Bhilwara District at a Glance
· District: Bhilwara
· Headquarters: Bhilwara
· State: Rajasthan
Area in Sq Km (Census 2011)
· Total: 10455
· Rural: 10144
· Urban: 311
Population (Census 2011)
· Population: 2408523
· Rural: 1895869
· Urban: 512654
· Male: 1220736
· Female: 1187787
· Sex Ratio (Females per 1000 males): 973
· Density (Total, Persons per sq km): 230
· Assembly: 7
· Lok Sabha: 1
The town of Bhilwara is the district headquarters. Bhilwara is famous for its textile & minerals industries.
It is bounded on the north by Ajmer District, on the east by Bundi District, on the south by Chittorgarh District, and on the west by Rajsamand District. State Highway (Jaipur-Udaipur) passes through the district, as does a broad gauge railway line measuring 84 km and connecting Ajmer with Khandwa in Madhya Pradesh. The nearest airport is at Udaipur (171 km). This district also called Textile City or Manchester of India.
Some people say that Bhilwara got its name from the Bhils (tribal people) who lived there during the days of yore. As per a story, the city of Bhilwara had a mint that minted coins known as ‘bhiladi’. This is supposedly the origin of the district’s name. Bhilwara's cultural history can also be traced back to the Nagar Brahmins mentioned in the Skanda Purana.
PLACES OF INTEREST
|Temple of Harni Mahadev|
The famous ‘Harni Mahadev’ temple is a famous tourist place of the region. The temple was constructed by the Darak family. It is a Lord Shiva temple and is located at a distance of 8 km from the main city. There is a village nearby the temple which is known as Harni. The temple got its name from this village. The village is surrounded by hills and gives a picturesque view to the visitors. A three-day fair is organized here every year on the occasion of Shiv Ratri.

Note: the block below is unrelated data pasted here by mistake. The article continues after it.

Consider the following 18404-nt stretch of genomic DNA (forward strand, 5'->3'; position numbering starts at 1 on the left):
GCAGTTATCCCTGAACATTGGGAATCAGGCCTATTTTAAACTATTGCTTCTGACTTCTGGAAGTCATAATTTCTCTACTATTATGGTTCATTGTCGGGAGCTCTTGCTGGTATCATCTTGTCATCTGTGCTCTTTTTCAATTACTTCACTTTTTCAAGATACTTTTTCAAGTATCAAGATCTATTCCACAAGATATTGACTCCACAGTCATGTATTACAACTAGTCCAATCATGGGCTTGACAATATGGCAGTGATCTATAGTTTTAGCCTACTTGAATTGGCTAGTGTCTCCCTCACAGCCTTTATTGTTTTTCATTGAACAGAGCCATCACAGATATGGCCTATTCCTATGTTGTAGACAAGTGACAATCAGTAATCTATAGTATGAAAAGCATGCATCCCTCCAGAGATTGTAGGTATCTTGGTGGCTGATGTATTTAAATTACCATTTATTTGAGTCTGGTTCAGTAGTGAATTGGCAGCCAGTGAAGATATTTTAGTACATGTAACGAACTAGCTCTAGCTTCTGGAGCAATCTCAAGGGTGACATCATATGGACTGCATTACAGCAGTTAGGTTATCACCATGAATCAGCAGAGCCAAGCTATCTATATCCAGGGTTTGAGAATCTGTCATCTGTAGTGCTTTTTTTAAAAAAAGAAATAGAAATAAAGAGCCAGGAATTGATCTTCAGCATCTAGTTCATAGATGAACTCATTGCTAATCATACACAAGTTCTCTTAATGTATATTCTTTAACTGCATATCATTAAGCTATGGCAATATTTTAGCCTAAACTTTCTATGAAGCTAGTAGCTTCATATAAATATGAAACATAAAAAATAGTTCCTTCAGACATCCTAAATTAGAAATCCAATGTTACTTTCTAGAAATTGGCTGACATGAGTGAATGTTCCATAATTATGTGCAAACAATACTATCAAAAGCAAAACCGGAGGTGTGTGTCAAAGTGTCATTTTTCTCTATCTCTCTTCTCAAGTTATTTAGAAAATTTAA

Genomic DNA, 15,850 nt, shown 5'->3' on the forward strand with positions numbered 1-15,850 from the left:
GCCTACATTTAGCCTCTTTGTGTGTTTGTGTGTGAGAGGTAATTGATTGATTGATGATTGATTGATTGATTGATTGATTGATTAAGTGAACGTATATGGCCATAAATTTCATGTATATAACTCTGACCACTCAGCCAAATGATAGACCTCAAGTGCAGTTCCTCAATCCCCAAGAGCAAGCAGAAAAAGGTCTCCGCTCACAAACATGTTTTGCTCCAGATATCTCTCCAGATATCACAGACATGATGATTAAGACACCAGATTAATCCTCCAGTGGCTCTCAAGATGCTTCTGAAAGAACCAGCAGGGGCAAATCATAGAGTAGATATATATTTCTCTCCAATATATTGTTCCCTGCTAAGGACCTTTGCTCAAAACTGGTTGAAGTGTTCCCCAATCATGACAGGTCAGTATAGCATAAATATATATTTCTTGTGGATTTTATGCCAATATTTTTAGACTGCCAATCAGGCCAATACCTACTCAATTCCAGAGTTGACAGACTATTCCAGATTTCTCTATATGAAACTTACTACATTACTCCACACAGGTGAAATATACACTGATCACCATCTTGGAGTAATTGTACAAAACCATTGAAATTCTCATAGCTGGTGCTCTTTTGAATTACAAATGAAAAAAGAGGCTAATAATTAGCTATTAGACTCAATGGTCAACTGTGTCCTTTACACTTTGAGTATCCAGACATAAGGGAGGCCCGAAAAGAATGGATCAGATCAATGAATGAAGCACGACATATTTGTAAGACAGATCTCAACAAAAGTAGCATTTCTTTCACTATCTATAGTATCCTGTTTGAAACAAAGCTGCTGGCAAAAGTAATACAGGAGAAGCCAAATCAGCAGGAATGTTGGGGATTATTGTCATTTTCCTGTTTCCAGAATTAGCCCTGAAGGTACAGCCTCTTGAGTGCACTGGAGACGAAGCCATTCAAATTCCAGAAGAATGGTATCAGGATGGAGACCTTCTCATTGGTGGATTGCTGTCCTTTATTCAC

Towering over a small hill, this seven-storied fort in Bhilwara is an excellent example of medieval Indian architecture. Located 70 kilometres from Bhilwara on the Bhilwara Asind Road, it offers breath-taking views. One can also visit the many small monuments and temples within the walls of Badnore Fort.
PUR UDAN CHATRI
Pur Udan Chatri is about 10 kilometres from Bhilwara city. It is renowned for Udan Chatri and Adhar Sheela Mahadev, where the geographical wonder of a huge rock resting on a small one attracts tourists.
KYARA KE BALAJI
The Kyara ke Balaji has an image of Lord Hanuman which the locals believe appeared naturally on the rock. When visiting Kyara ke Balaji, you can also visit other locations such as Patola Mahadev Temple, Ghata Rani Temple, Beeda ke Mataji Temple and Neelkanth Mahadev Temple.
GAYATRI SHAKTI PEETH
The Shakti Peeth is a place of worship consecrated to the goddess Shakti or Sati, the female principal of Hinduism and the main deity of the Shakta sect. In Bhilwara, the Gayatri Shakti Peeth is located near the main city bus stand.
SHRI BEED KE BALAJI
Across India, Balaji is a name fondly bestowed upon the monkey god, Hanuman. The Shri Beed ke Balaji is temple is situated 3 kilometres away from Kanechhan village in Shahpura tehsil. Isolated and surrounded by nature, it is a wonderful spot to visit if you wish to experience tranquillity and peace
SHRI CHARBHUJA NATH TEMPLE
Many visitors in Bhilwara head to Rajsamand, where the revered Charbhuja Mandir is located. The temple, located at a convenient distance from Bhilwara, is consecrated to Lord Vishnu. It is situated in the Kotri tehsil.